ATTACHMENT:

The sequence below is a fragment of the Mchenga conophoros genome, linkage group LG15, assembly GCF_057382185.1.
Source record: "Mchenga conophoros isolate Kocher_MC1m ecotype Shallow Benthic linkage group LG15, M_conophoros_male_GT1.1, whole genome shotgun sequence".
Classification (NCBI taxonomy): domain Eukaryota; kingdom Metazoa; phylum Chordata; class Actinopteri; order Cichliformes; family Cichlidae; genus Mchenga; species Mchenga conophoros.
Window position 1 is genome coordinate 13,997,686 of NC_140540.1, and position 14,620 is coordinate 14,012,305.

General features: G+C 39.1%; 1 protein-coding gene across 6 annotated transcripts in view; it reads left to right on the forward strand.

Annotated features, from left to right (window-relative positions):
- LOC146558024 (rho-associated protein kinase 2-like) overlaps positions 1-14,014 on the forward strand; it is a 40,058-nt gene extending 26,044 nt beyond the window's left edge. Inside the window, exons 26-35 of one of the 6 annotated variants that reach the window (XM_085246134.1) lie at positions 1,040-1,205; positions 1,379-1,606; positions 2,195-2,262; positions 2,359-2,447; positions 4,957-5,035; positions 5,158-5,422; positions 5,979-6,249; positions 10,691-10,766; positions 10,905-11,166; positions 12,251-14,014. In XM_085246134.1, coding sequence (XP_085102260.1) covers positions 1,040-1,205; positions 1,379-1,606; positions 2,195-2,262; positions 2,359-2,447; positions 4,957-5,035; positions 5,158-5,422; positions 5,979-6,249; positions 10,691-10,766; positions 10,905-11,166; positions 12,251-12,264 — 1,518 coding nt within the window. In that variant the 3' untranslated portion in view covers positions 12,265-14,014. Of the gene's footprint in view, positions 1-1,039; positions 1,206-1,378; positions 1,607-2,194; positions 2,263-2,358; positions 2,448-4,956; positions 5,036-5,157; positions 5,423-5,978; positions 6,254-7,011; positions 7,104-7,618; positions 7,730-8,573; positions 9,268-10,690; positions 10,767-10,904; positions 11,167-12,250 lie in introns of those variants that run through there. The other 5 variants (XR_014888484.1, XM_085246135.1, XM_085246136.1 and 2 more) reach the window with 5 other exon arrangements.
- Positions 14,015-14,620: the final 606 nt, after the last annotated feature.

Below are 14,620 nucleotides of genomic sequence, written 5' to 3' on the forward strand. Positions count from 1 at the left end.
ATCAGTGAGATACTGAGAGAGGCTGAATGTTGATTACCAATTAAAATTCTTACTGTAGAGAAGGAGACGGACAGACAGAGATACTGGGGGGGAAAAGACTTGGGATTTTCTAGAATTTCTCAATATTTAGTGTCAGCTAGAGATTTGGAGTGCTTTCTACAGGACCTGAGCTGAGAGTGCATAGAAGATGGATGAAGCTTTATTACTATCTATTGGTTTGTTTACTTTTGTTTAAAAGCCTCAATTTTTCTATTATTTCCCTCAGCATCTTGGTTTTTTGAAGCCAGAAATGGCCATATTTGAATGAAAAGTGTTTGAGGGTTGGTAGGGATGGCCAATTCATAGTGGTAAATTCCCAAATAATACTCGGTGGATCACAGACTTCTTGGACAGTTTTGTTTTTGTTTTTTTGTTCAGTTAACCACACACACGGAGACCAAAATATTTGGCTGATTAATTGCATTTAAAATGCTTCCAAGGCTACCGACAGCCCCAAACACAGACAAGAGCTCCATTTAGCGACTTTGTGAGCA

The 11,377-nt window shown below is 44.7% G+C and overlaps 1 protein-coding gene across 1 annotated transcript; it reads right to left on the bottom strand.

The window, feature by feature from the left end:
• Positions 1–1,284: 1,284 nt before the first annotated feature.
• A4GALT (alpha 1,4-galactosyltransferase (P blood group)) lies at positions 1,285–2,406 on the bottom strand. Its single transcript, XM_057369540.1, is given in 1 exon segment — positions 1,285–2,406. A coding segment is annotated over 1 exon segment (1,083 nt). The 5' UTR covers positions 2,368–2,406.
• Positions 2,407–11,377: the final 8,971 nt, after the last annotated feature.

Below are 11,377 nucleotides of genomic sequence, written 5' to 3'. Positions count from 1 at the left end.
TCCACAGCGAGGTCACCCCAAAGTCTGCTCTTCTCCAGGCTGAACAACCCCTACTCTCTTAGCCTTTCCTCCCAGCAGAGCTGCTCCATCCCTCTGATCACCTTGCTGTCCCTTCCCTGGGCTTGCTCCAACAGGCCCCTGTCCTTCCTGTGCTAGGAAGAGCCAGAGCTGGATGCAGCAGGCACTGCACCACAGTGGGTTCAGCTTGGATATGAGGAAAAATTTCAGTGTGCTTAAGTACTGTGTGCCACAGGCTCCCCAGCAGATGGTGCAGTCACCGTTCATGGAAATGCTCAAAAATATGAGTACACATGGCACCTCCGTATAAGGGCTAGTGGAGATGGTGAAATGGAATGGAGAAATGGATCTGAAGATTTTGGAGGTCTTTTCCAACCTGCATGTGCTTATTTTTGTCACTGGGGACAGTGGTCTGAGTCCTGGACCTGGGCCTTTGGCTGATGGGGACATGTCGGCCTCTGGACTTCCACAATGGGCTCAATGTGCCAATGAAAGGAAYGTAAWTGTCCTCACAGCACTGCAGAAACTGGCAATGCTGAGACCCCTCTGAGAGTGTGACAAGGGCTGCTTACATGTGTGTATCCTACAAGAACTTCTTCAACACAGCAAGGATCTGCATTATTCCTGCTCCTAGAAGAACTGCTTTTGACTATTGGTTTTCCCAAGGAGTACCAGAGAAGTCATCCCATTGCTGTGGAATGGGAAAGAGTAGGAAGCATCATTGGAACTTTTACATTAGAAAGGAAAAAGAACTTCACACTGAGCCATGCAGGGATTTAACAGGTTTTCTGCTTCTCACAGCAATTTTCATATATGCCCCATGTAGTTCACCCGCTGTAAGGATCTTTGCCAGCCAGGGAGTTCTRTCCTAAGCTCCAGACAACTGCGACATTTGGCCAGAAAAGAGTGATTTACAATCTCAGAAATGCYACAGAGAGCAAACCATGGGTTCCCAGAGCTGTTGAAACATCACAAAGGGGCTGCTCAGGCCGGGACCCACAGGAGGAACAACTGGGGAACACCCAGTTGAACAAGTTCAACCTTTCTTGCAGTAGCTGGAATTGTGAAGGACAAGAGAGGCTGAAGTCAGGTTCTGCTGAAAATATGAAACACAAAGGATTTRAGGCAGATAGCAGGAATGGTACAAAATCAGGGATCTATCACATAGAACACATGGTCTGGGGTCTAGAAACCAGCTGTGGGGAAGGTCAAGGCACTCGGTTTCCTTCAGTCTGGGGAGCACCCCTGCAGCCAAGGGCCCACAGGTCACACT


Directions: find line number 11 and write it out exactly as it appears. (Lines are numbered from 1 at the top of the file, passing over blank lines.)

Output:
The 11,377-nt window shown below is 44.7% G+C and overlaps 1 protein-coding gene across 1 annotated transcript; it reads right to left on the bottom strand.